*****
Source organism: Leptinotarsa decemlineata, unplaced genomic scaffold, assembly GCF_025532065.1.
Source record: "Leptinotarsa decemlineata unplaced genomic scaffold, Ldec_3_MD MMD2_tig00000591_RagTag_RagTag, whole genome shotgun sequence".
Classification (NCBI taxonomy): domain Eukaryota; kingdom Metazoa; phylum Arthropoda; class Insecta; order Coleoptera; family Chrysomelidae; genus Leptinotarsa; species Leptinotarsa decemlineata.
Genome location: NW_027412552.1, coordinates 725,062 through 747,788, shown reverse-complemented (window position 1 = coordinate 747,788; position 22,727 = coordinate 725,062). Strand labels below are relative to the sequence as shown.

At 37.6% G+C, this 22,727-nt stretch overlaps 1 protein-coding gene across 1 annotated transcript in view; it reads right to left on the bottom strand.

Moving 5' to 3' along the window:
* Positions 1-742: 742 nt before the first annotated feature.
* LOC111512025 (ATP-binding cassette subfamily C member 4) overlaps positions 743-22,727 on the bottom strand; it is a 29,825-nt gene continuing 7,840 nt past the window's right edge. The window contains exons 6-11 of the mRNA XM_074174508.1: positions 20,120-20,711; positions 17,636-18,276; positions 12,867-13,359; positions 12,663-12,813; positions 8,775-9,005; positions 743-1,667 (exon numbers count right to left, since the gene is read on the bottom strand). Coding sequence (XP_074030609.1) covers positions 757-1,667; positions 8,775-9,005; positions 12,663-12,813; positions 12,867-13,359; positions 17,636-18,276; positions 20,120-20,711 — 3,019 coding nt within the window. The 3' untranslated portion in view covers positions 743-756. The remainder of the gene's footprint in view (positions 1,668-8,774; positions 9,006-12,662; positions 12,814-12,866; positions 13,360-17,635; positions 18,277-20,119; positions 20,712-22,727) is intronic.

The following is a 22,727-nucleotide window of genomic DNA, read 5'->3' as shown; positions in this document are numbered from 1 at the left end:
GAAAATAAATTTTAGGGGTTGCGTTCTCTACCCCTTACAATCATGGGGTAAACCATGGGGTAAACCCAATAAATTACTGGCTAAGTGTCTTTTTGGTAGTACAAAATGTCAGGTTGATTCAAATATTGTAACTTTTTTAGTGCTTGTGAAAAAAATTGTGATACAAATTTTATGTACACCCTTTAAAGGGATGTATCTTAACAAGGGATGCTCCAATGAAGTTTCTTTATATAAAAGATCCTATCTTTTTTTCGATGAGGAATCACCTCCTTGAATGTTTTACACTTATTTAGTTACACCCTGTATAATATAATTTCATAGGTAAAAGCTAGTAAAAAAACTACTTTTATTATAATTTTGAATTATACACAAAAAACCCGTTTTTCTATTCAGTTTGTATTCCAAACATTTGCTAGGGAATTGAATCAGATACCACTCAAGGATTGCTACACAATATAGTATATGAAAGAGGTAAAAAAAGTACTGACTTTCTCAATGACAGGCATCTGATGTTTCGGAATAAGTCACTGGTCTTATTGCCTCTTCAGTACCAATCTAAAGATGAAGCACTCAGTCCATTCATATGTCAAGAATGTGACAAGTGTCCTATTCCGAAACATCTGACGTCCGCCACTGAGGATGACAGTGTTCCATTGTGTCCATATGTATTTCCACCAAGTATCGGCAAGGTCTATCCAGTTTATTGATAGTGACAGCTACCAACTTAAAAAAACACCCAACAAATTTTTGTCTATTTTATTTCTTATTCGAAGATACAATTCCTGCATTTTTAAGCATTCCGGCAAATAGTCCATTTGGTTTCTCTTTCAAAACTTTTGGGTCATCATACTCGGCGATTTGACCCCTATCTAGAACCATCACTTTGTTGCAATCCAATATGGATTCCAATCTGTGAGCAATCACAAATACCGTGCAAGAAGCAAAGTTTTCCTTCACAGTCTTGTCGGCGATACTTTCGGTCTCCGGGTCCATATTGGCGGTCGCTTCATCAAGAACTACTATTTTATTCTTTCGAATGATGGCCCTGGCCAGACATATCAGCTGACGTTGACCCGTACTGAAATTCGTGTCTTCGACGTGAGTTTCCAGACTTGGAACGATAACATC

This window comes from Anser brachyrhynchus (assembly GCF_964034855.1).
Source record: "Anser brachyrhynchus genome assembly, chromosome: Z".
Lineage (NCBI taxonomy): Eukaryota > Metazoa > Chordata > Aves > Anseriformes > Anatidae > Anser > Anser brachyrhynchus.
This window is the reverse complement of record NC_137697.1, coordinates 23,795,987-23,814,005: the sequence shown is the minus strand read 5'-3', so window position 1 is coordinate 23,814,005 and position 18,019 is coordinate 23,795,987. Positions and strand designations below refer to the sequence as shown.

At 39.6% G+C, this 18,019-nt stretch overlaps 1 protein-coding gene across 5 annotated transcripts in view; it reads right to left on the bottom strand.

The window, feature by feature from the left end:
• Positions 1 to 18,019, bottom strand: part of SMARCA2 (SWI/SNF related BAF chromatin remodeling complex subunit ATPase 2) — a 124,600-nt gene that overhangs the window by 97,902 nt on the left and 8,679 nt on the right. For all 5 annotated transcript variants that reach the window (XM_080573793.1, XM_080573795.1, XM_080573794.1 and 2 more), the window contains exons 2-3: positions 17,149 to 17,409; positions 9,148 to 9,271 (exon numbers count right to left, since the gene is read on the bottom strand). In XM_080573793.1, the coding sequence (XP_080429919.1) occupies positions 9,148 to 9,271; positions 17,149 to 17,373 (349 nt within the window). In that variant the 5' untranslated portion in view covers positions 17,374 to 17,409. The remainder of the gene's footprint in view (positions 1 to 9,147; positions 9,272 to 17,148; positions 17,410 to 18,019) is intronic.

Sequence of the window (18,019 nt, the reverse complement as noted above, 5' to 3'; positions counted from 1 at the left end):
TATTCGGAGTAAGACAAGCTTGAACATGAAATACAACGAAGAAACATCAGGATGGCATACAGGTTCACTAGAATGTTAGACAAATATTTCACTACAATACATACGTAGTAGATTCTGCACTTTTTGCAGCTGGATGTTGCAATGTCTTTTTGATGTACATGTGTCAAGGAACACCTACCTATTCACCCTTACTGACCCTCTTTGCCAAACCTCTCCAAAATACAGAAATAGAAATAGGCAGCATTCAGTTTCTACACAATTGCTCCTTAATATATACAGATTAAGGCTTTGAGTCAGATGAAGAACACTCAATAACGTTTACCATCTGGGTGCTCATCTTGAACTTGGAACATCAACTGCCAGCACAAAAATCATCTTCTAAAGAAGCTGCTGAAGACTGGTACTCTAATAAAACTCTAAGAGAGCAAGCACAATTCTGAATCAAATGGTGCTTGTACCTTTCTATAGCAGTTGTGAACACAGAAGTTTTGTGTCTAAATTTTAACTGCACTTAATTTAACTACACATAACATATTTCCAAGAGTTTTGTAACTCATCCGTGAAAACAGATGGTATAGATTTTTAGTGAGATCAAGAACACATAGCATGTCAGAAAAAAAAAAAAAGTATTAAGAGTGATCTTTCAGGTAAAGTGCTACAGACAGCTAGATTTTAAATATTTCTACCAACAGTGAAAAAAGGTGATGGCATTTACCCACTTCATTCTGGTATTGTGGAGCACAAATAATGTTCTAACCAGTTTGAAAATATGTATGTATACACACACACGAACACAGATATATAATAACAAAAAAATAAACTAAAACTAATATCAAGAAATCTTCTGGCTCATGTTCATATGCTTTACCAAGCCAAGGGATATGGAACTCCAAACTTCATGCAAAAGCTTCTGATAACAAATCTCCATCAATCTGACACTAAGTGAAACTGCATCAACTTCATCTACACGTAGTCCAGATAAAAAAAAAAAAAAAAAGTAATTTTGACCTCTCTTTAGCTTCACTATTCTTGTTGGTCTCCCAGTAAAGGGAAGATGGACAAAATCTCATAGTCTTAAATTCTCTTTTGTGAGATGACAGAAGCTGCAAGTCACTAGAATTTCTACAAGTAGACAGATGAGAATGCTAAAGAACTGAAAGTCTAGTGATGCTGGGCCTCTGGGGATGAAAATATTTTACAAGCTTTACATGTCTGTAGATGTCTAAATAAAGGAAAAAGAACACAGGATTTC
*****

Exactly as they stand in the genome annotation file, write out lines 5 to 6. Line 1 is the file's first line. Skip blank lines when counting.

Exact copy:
At 37.6% G+C, this 22,727-nt stretch overlaps 1 protein-coding gene across 1 annotated transcript in view; it reads right to left on the bottom strand.

Moving 5' to 3' along the window: